Kiva – Exploring Non-Profit Microfinance

refinancingKiva is a non-profit company founded in 2005. They offer microcredit loans to people by connecting members of the public who are willing to lend with those who need funds.

Any company that seeks to change the face of finance in the way that Kiva does should be the subject of much interest from the Fintech industry. Fintech Reviews focuses on this innovative social enterprise and a few of its accomplishments.

What is microcredit?

Microcredit is the extension of very small loans to people who are impoverished or unable to raise low amounts of capital for their personal or business projects. At its most aspirational, microcredit is designed to lift people, and whole communities, out of poverty and start them on the ladder to self-sufficiency and a better quality of life. The jury is still out as to whether it achieves this goal consistently but there are notable success stories. Certainly, prior to microcredit, there were few options for people living below the poverty line who could not get access to capital investment.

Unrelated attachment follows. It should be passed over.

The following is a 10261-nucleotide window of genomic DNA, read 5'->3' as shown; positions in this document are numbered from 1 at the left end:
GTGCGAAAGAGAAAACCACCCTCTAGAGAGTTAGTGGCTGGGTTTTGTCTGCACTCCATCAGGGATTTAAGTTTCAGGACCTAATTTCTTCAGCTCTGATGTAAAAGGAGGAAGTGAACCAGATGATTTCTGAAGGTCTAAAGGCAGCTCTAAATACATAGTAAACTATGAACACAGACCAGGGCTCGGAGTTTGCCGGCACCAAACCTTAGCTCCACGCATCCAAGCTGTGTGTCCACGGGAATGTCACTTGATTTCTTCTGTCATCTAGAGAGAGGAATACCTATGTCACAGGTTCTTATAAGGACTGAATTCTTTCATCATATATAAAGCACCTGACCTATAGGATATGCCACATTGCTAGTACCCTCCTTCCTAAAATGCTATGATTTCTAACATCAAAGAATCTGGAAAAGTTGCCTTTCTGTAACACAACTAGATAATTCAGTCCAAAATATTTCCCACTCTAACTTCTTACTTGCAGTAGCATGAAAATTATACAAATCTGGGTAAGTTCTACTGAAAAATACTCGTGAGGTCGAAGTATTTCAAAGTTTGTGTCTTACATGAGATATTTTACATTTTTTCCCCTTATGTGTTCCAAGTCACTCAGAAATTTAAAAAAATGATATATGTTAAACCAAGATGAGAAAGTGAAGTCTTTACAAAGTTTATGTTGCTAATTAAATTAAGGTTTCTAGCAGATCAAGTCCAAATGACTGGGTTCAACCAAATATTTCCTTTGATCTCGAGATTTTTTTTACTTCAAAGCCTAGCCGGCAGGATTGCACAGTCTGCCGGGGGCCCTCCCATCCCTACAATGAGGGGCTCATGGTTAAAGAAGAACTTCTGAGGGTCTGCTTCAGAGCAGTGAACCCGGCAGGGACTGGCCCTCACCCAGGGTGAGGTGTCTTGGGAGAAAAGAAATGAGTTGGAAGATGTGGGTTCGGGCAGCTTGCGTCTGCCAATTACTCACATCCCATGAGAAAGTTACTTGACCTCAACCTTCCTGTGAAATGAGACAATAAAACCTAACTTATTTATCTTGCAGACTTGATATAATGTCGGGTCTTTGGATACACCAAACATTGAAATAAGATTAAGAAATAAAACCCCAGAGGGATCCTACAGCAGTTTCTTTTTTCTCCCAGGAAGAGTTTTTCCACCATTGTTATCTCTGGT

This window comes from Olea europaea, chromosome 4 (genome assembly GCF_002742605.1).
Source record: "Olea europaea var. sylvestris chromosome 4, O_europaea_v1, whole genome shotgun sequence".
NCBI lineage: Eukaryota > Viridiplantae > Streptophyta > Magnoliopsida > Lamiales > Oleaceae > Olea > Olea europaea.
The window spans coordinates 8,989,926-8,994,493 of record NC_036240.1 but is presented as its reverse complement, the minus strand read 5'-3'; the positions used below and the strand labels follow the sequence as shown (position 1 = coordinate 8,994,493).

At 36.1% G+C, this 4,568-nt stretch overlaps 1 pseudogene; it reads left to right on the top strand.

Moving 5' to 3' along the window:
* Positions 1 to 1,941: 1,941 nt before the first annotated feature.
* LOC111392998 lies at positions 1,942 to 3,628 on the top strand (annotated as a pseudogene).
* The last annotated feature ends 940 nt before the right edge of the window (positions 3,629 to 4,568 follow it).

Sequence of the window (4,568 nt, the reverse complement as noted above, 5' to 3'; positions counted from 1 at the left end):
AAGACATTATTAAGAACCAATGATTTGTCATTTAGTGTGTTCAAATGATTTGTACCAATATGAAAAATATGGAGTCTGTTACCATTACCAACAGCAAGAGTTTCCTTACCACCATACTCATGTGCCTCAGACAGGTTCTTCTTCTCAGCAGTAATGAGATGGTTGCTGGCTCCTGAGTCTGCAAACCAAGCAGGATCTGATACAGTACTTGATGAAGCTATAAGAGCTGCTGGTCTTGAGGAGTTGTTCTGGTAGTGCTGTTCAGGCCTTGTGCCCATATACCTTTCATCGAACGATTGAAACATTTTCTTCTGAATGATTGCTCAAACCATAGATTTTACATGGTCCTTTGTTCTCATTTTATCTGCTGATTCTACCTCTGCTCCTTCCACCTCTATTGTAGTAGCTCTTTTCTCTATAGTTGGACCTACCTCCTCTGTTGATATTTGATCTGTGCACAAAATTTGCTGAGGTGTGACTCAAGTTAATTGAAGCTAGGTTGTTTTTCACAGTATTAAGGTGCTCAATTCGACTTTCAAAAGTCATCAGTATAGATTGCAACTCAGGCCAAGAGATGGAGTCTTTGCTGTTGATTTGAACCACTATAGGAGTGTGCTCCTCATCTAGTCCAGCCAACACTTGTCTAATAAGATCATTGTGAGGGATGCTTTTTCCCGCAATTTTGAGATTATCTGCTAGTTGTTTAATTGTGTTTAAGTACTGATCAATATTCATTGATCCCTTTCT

Kiva’s Story

The company was founded by Matt Flannery and Jessica Jackley. They developed their idea in Africa and named the company Kiva which means ‘unity’ in Swahili.

Kiva’s first seven loans came to a total of $3,500 dollars. All of the entrepreneurs who borrowed at that time repaid their investors within five months. Kiva was born and, just one year later, they were in the process of facilitating $1 million in microloans.

Today, their website details some amazing statistics. In 83 countries, 2.4 million borrowers have utilised over $976 million worth of capital loaned by 1.6 million lenders. The repayment rate is an impressive 97%.

All of the money loaned through Kiva goes directly to the borrowers. The company is funded through voluntary donations, sponsorships and private investment.


Microfinance connects people and reinvents the idea of charity to elevate it from a donor/receiver power dynamic to a financial agreement between equal human beings. It fosters trust and multi-culturalism and favours women in places where it can be harder for them to access financial resources. Perhaps most importantly, it finances innovation on levels that were previously lost to the world through lack of support for growth. Who knows what the future holds if everyone is given a chance to participate and contribute?